Are you approaching retirement age and deciding whether or not to buy life insurance?
Many people debate whether or not to purchase life insurance when they reach retirement age. Luckily, affordable life insurance options are still available for most people who are aged 60 or older.
In this article we’ll help you determine whether or not you need life insurance and we’ll provide you with some tips to save money on life insurance.
Quick Article Guide:
1. Is Life Insurance Necessary for People Over 60?
2. When Do You No Longer Need Life Insurance?
3. How Long Should I Carry Life Insurance?
4. What Type of Permanent Coverage Should I Buy?
5. Can Life Insurance Be Used to Reduce Estate Taxes?
6. Do I Need to Create a Trust to Reduce Estate or Inheritance Taxes?
7. Can I Purchase a Policy to Leave an Inheritance for a Special Needs Child?
8. Can I Purchase a Policy to Leave Money to a Charity?
9. We’re Here to Help
Many people we speak with assume that life insurance is unavailable or unaffordable after the age of 60. The good news is that if you’re in fair or better health, qualifying for affordable life insurance is easier than you might think.
Is life insurance necessary for someone who is 60 or older, though? Most people think that the answer to this would question be an obvious, “No.” However, people are continuing to live longer and longer and the cost of living has dramatically increased over the last few decades. In addition, the cost of final expenses has also increased and as a result, life insurance for retirees is becoming much more common.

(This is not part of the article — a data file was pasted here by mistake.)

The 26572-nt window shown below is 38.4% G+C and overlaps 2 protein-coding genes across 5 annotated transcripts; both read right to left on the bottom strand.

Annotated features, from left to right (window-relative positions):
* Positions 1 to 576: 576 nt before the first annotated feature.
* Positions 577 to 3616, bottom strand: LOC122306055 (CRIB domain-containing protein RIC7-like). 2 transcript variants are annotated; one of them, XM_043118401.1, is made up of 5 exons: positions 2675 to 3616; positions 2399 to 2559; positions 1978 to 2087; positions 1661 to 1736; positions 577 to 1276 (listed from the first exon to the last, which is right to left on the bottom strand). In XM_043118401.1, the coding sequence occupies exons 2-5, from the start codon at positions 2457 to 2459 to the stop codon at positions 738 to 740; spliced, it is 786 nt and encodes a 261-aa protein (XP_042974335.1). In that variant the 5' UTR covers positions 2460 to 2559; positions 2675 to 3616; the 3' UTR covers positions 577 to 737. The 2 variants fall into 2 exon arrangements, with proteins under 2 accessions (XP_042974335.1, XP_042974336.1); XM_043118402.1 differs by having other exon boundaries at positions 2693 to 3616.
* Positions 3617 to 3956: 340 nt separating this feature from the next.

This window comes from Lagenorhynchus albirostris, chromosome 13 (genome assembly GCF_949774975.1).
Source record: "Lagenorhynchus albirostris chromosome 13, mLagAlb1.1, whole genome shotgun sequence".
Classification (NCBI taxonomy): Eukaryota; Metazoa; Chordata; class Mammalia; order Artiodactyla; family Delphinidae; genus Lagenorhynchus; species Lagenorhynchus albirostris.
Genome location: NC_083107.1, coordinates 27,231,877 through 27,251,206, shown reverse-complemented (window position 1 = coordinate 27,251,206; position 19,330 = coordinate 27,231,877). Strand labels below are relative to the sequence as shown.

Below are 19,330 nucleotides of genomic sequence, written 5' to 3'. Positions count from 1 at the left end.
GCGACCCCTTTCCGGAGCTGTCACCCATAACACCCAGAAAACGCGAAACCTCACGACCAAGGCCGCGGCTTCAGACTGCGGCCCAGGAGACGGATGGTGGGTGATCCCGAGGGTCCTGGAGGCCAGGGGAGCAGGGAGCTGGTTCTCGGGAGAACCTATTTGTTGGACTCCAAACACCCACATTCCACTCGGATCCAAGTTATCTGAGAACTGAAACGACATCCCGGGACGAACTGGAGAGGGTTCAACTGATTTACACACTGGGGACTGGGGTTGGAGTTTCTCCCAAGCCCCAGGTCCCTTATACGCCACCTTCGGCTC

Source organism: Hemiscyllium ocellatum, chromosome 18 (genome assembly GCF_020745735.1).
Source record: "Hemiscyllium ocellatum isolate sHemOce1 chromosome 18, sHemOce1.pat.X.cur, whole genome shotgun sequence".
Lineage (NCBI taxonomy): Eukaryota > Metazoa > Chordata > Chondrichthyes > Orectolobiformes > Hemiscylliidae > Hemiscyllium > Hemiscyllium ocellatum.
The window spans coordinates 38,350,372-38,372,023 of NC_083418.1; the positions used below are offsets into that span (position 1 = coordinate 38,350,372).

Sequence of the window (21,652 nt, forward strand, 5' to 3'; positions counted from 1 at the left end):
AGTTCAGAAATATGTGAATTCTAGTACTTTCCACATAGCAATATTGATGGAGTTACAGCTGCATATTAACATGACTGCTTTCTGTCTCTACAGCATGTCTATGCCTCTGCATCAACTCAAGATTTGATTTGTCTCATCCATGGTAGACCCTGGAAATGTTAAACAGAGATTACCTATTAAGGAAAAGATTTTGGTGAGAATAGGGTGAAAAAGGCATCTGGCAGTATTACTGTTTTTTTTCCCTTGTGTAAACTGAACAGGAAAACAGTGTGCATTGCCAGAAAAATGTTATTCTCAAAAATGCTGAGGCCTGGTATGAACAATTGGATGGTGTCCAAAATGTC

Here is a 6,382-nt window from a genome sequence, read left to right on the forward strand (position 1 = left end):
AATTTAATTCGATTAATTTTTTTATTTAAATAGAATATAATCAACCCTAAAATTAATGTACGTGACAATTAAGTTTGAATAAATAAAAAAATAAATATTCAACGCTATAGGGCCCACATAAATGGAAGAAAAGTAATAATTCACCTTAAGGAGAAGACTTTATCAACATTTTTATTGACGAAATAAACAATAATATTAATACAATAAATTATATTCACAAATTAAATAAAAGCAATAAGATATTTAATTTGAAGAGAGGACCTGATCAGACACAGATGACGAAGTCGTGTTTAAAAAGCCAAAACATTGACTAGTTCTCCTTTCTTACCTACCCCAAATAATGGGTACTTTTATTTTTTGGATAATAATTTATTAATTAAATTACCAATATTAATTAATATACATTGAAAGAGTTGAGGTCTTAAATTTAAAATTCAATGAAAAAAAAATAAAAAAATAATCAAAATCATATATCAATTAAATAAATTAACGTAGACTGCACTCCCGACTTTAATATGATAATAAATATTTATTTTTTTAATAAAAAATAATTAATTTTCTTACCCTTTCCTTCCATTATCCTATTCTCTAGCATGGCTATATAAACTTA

Some of the more common reasons that retirees decide to purchase a life insurance policy include providing income replacement for their spouse, leaving an inheritance behind, preserving their assets from estate taxes, or providing cash to pay off any outstanding debts or medical bills they may leave behind. In addition, many retirees also purchase life insurance to get the most from their pension. This is also known as pension maximization.
In general, as we get older, our need for life insurance tends to decrease. Over time, our mortgage gets paid down and hopefully the balance in our savings account increases. We also tend to have fewer expenses once our children become self-sufficient and move out. In addition, we generally become more responsible with money.
However, in 2007, the financial markets crashed. Many people experienced a severe financial downturn due to poorly performing investments or even a loss of employment. Some of the clients we work with were forced to pull equity out of their homes or rely on credit cards to pay the bills and make ends meet.
Due to these high-stress economic times, we have seen a rising trend of more people continuing to make payments on their mortgages during their “retirement years.” Many people also retired with less money set aside than they had originally intended or with substantial credit card debt. As a result, life insurance for retirees is becoming more common.